Tuesday, October 15, 2013

Hey, Moms and Dads. You're Getting Lazy.

I had this fantasy when I graduated high school that I was going to become a groundbreaking, inspiring, incredible teacher. I truly believed I was going to change the course of history through the lives I touched with my work. A year before I graduated college, however, I changed my major to nursing. Why? Because I was quickly realizing that all of the reasons that made me want to teach in the first place, all of the hopes, dreams, and inspiration I wanted to pass on to growing young minds, would never be realized...because parents are lazy. 

We live in a society where we expect others to do our dirty work. This includes raising our children. Deny it all you want, but it's true. Parents drop their children off at school and honestly believe that the 7 hours of group instruction they receive while there will be enough. 

Here's a newsflash people:
A teacher's job is not to prepare your child for the world. It is not to shape them into the people that you want them to become. They are not responsible for your child's education. That is your job. A teacher's job is to inspire a passion for learning, to encourage, to challenge, to be an example. While the role they play in your child's life is invaluable, it is purely supplemental. You are your child's first and most important teacher. 

It's amazing how many kids are entering the school system unprepared. A staggering number of children are starting Kindergarten without knowing their alphabet or even how to count, leaving public school systems to clean up the mess parents are leaving at their doorstep. The school system shouldn't be teaching kids how to count, or read for that matter. These fundamental basics should be taught at home, not in a classroom where your child is one of many. One on one time with your child is crucial and can very easily be the difference between their success or failure.

Parents are also finding the realization that their children are average a very difficult pill to swallow. People are getting all frazzled when their kids bring home "average" grades on their report cards. In fact, just last night, I witnessed a teacher being publicly berated because a child that goes to her school received a B on his midterm. This child isn't even her student yet the mother was lashing out at her anyway. The teacher's response, however, was beautiful. "I'm sorry you're upset but it's wonderful that he's not a straight A student. Would you rather him just sail through school, or do you want him to be challenged? Besides, you are your child's first teacher. At school, he is one of maybe 50 kids, but at home, he's number one." The mom responded with a lot of nonsense about how she was busy and couldn't be expected to "do it all." I couldn't believe someone could stand there and say they are too busy for their kids and act like they aren't her top priority. I was also glad that the teacher was able to hold her own through all of the ridiculous ranting because things like this are happening all too often. Parents are refusing to make adequate time for their kids and teachers are being unfairly expected to pick up the slack.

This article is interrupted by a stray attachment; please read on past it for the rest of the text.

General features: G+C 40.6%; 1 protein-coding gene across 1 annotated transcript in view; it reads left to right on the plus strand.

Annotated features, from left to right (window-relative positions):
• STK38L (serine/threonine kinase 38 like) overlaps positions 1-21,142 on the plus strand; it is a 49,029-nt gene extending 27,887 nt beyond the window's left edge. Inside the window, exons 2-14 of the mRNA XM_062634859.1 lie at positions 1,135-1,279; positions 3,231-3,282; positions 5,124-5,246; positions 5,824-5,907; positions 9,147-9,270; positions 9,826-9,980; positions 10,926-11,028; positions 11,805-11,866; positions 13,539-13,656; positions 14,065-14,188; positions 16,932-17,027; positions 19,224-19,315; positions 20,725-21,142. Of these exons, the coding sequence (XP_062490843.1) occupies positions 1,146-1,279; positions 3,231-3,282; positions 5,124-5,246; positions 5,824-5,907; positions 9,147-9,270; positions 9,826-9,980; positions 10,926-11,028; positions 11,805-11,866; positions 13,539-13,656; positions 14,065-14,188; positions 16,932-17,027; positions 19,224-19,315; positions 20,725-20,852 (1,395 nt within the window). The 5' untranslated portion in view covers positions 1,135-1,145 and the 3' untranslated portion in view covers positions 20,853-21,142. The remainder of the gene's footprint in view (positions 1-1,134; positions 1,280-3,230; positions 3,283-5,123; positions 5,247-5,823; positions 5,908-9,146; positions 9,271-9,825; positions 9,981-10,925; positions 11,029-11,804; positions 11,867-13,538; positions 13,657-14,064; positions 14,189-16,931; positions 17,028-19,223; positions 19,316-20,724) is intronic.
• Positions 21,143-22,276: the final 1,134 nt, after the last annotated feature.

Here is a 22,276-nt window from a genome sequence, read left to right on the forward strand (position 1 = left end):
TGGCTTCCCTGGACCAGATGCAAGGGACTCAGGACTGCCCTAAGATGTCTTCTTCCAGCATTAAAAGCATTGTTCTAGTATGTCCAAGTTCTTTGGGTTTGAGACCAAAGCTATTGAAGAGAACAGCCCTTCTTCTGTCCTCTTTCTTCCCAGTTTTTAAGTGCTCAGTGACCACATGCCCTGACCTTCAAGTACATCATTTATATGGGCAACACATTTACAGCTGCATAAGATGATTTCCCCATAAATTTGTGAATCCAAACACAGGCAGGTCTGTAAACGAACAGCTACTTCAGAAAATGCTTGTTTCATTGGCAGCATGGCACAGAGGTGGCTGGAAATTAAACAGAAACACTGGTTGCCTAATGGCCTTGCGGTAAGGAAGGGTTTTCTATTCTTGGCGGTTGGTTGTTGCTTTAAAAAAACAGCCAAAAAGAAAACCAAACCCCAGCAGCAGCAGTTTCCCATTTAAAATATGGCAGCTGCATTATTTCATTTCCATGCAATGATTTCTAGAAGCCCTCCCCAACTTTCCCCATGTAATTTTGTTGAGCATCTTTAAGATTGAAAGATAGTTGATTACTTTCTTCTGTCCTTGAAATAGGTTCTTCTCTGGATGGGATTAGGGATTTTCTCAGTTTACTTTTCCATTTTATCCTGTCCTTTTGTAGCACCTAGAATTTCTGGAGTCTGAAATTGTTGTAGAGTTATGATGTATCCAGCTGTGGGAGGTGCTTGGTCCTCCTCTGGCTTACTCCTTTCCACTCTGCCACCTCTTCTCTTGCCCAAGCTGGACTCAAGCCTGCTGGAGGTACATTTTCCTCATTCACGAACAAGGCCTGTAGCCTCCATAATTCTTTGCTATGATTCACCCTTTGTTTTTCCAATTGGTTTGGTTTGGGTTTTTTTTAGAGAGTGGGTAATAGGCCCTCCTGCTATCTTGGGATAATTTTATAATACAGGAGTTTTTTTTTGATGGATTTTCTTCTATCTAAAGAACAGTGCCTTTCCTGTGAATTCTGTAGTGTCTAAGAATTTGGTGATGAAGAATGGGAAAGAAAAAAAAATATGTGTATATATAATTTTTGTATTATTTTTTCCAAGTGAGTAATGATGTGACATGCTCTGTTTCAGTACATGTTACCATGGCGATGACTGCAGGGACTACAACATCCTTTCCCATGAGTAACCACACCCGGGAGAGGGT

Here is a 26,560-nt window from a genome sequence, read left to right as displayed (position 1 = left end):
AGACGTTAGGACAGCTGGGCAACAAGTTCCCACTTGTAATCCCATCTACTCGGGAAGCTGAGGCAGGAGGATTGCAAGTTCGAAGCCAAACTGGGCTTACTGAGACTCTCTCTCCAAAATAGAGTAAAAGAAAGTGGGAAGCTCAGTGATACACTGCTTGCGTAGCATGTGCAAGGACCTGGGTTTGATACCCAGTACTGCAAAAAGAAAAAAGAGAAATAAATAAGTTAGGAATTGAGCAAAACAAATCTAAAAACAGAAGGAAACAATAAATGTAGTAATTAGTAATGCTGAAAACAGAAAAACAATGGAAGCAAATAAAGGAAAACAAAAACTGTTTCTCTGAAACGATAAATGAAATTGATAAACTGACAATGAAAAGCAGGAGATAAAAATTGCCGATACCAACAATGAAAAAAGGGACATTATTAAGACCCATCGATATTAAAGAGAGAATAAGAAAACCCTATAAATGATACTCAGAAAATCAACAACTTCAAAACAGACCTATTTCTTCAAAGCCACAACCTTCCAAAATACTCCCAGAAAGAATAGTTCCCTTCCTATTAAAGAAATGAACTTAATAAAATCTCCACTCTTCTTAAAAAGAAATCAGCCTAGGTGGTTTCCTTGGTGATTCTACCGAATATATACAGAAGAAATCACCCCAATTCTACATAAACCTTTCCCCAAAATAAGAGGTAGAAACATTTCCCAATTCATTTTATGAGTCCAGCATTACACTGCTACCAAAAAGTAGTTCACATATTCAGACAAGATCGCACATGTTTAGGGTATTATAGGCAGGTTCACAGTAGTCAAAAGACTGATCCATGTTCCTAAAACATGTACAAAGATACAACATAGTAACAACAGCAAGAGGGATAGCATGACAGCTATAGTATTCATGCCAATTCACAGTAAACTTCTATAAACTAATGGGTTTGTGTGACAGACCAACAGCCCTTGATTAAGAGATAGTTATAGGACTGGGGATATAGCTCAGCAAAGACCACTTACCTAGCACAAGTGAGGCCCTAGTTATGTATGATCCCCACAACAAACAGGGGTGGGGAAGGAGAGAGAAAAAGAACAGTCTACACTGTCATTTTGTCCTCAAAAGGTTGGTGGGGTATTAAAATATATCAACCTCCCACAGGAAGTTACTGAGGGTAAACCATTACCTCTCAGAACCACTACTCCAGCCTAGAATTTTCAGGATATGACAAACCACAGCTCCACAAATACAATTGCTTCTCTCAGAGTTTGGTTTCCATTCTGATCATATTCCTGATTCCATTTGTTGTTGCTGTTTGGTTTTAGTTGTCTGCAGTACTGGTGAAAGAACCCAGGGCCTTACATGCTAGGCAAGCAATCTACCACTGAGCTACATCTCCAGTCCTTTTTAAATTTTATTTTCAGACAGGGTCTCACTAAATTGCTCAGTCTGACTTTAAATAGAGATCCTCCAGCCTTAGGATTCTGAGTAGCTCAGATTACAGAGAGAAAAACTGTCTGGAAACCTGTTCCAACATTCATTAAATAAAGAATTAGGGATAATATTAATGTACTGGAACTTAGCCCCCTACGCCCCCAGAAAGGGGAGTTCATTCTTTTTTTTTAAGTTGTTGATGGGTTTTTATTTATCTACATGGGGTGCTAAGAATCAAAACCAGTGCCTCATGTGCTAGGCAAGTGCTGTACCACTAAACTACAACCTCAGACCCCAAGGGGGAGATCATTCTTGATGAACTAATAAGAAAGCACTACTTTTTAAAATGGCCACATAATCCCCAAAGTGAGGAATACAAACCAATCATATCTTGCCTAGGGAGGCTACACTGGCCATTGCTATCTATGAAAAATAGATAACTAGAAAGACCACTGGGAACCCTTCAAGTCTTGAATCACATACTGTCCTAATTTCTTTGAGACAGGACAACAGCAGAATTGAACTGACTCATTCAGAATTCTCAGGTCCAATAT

When my middle son began needing physical, occupational, and speech services, I took him to therapy three times a week where he worked intensely with his therapists. I quickly realized though that there were 165 other hours in the week where he wasn't getting what he needed. I've never had an interest in being anyone's therapist but three hours a week wasn't going to teach my son how to speak, how to interact in society, or build his muscles so that he could walk without braces on his legs. Those 165 hours are my responsibility. I would move heaven and earth for my kids. In this case, I rearranged my work schedule, gave up anything that resembled a social life and dedicated myself to being Carter's number one therapist. Why? Because that's what a parent is supposed to do. Carter wasn't going to succeed if I didn't make time with him a priority. Sure, he still receives therapy from the "professionals" but I view that time as a learning experience for myself. They model the things that I need to be doing with him all the time at home. I learn from them and act based on their example, and because of that, my little boy is thriving. 

The same principals apply to your child's education. If they're struggling, you find a way to be there for them. Be the parent willing to move mountains for your child. Use your child's teachers as examples for yourselves. In my house, there are 5 hours between the end of the school day and bedtime. That's 5 hours I could be continuing their education. It doesn't have to be all books and worksheets either. Discuss world events, cook together, just share the events of your day and how you feel about it. There are learning opportunities everywhere but we can't share them with our kids if we aren't there for them. 

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